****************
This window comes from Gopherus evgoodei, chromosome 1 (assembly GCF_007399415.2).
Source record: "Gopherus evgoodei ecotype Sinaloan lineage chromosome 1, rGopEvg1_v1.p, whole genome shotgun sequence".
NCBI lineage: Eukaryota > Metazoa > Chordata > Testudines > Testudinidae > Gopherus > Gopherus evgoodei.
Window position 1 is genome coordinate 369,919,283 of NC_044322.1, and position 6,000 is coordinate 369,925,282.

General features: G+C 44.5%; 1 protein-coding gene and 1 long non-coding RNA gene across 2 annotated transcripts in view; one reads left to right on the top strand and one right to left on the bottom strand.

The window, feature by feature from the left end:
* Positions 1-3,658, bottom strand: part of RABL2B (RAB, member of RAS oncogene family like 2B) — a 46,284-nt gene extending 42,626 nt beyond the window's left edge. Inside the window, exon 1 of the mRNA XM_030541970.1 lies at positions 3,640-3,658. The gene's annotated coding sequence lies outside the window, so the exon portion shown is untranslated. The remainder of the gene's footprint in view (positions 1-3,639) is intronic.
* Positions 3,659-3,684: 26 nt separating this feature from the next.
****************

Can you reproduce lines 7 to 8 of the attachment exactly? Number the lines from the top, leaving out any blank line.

* Positions 1-3,658, bottom strand: part of RABL2B (RAB, member of RAS oncogene family like 2B) — a 46,284-nt gene extending 42,626 nt beyond the window's left edge. Inside the window, exon 1 of the mRNA XM_030541970.1 lies at positions 3,640-3,658. The gene's annotated coding sequence lies outside the window, so the exon portion shown is untranslated. The remainder of the gene's footprint in view (positions 1-3,639) is intronic.
* Positions 3,659-3,684: 26 nt separating this feature from the next.